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Vulnerability and Wisdom in Inter-generational Situations of Hunger among Ik in Uganda

Mother and son in northern Uganda. Photo: Lotte Meinert

Lotte Meinert: Vulnerability and Wisdom in Inter-generational Situations of Hunger among Ik in Uganda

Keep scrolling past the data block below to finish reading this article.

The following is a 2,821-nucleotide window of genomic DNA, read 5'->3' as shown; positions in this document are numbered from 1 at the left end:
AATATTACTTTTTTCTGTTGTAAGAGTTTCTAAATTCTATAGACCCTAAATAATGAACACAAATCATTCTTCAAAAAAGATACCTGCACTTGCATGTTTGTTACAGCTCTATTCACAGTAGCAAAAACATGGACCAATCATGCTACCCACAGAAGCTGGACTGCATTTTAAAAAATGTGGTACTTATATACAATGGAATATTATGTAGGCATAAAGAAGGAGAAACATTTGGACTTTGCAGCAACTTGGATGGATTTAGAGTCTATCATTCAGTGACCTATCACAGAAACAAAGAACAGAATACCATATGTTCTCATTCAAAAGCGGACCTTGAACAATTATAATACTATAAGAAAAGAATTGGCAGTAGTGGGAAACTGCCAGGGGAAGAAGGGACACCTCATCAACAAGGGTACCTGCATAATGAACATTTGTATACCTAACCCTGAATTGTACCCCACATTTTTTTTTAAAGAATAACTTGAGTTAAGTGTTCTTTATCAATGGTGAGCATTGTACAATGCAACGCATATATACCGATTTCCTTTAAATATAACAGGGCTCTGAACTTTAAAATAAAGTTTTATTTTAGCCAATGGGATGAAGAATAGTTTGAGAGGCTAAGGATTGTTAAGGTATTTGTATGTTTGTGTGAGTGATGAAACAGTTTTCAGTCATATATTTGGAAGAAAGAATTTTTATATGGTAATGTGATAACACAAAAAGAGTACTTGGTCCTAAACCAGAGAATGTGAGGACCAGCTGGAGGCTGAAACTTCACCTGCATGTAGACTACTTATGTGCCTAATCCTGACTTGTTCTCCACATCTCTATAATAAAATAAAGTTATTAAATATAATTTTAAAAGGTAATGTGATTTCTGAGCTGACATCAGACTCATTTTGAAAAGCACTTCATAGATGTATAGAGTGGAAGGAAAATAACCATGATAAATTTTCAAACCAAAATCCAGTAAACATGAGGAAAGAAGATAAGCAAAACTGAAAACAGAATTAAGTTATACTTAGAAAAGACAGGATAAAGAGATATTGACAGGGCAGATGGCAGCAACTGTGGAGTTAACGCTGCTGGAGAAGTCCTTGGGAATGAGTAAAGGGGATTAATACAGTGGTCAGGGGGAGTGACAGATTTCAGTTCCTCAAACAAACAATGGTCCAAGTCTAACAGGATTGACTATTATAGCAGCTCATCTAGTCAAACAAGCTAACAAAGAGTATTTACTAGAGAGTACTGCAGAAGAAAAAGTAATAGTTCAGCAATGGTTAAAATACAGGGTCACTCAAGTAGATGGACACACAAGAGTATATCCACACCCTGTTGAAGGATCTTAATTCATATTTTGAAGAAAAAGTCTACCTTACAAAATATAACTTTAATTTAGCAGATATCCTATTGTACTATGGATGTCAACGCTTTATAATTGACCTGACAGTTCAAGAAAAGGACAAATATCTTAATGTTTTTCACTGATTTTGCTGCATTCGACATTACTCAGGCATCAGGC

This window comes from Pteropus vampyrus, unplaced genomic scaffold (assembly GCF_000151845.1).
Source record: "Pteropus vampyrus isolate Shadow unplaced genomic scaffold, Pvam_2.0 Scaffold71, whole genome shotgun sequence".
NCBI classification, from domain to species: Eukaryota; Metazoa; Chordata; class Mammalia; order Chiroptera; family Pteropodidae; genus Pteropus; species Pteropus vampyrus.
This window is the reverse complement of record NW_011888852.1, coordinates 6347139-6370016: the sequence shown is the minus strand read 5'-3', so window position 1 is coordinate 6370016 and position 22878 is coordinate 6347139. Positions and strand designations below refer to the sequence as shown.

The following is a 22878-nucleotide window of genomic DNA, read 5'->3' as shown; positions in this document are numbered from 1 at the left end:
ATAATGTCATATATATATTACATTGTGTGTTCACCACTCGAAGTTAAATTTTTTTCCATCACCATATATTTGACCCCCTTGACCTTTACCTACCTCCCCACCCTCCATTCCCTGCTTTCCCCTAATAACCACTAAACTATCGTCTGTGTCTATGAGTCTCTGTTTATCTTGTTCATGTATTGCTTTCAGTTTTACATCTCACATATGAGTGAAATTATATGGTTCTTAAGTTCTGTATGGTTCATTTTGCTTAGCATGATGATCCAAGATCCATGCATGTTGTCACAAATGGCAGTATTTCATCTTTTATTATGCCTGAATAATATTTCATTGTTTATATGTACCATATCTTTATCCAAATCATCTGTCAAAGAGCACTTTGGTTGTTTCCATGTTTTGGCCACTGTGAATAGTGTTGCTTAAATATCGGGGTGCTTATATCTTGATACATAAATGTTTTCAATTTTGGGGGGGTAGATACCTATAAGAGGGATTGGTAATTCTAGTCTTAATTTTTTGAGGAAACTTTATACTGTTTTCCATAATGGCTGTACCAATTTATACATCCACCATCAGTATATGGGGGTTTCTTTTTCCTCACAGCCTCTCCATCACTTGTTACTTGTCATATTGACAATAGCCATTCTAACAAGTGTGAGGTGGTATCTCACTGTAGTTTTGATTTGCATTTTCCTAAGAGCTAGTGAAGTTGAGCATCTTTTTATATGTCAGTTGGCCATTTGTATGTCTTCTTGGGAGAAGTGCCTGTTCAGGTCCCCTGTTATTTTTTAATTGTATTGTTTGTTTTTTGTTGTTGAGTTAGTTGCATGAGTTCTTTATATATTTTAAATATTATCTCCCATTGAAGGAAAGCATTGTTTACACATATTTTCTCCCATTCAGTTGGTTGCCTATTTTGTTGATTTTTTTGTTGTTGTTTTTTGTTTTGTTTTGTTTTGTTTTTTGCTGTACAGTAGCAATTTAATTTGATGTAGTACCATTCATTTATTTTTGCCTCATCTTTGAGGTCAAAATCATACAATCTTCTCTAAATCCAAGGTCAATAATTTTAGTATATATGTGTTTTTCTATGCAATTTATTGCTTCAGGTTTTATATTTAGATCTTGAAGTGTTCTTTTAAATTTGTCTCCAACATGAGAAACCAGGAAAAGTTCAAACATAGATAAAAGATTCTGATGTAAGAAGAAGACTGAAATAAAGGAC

Aging among the indigenous Ik in Northern Uganda takes place in family houses; clay huts clustered together and protected by wooden stockades in the remote mountains. A good old age depends largely on generational dynamics and the availability of food and security. There are no formal institutions for the old and health care institutions are beyond the mobility range of most old people. Elders in the Ik community hold a precarious double position as the wisely powerful, while they are simultaneously extremely vulnerable in relation to hunger, illness, attacks from neighbouring groups, and migration. When their bodily strength decreases, elders become increasingly dependent on their intimate others, mainly in the younger generations, for food, care, building of huts and stockades, and other basic needs. In this gerontocratic age system, the younger generations are dependent on the elders' ritual initiation power to let the younger advance. This mutual dependency requires careful moral negotiation of inter-generational relations. Elders can withhold knowledge, ritual expertise and blessings. The younger can neglect to feed and care for the old, and can leave them behind when villages migrate or are being attacked by outsiders. The spread of democracy, humanitarian aid and Christianity influences inter-generational dependency and changes the moral landscape. This project builds on ethnography in the area for the last five years and explores Ik elders' experiences of vulnerability, wisdom and changes over time in inter-generational relations in a context of recurring hunger and insecurity as well as missionary and humanitarian work.